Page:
REHMI should say. Uri, you've got a question for Lulu.
FRIEDMANYeah, I'm just wondering what you're seeing in terms of security there as a result of this threat of terrorism because I know that, you know, the state of Rio had to declare a state of calamity, almost effectively saying it was bankrupt, and so because of that they had -- didn't have money to pay for security to the degree they wanted to, to health care and other public services. Are you seeing that effect on the ground or hearing about reports about the lack of security or lack of public funding being an issue.
GARCIA-NAVARROWell, certainly in the run-up to the games, that was an enormous issue. We saw crime spike here, you know, murders up 15 percent, robberies up 40 percent. Now what we're seeing, however, is a flood of security forces into the city of Rio. It feels like a military camp, honestly. You know, there's no -- you go everywhere, and you just see tanks on the streets and people, you know -- rather soldiers, you know, armed to the teeth.
GARCIA-NAVARROI was just yesterday at, you know, the Olympic torch relay, and it was incredible. There were just so -- so many security forces, riot police protecting the torch because there have been protests but also because they are worried that something may happen. So there is a lot of security here on the ground, but the question is, as we know with terrorism, a lot of it has to do with intelligence. A lot of it has to do with trying to prevent something before it happens. And so that is the big question here.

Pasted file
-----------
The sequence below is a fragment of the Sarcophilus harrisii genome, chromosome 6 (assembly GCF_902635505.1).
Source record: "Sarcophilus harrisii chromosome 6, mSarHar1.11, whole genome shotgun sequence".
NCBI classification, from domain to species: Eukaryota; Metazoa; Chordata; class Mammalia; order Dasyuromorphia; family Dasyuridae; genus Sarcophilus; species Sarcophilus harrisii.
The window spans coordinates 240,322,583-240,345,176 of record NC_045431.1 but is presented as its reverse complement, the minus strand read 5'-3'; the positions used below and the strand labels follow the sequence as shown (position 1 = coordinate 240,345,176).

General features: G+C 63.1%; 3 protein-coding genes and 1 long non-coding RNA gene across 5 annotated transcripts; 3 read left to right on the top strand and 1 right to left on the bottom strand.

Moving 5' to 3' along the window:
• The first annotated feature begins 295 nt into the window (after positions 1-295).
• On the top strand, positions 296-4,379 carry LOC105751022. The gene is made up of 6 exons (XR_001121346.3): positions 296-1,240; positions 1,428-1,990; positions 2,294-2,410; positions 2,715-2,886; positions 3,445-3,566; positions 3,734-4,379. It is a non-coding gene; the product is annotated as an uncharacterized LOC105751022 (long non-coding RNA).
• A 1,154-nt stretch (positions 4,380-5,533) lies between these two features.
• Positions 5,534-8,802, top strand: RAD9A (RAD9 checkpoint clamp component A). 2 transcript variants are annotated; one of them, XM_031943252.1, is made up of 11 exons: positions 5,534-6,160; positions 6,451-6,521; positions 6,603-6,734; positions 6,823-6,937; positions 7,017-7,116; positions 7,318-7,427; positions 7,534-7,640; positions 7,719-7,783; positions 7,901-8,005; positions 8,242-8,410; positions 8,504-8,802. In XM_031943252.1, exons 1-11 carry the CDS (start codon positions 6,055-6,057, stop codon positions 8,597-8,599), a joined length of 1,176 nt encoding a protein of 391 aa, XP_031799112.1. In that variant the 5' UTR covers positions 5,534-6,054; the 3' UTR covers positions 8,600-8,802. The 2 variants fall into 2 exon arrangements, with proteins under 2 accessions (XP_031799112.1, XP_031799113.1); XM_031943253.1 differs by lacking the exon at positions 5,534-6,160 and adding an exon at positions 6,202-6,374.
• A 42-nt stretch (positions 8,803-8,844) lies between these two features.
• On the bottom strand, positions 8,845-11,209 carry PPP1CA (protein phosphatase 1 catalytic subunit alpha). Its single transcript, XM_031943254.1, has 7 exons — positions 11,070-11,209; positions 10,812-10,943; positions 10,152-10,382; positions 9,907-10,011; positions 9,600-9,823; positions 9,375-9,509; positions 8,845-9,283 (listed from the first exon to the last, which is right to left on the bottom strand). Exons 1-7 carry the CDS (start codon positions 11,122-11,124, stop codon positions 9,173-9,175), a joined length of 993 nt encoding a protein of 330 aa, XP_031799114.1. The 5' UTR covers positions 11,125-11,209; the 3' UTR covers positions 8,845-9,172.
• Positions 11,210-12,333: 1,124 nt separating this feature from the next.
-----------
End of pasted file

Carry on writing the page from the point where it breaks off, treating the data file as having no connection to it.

LEEYeah, I'm curious, this -- the Olympics are usually this time of pride and excitement, and everyone kind of comes together, and it's a good sporting, and you have, like, sewage and Zika and violence, and so is it possible -- do you get the sense that there -- that will wind up, once it all comes together, that will wind up fading into the background, and we will see what we typically see with these games?
GARCIA-NAVARROI think it'll definitely fade somewhat into the background, if there isn't some sort of catastrophe and attack or some other problem, because after all this is something that not only showcases the country, but it is about the athletes themselves, and naturally the drama will move into the arenas, and I think that that's a natural progression.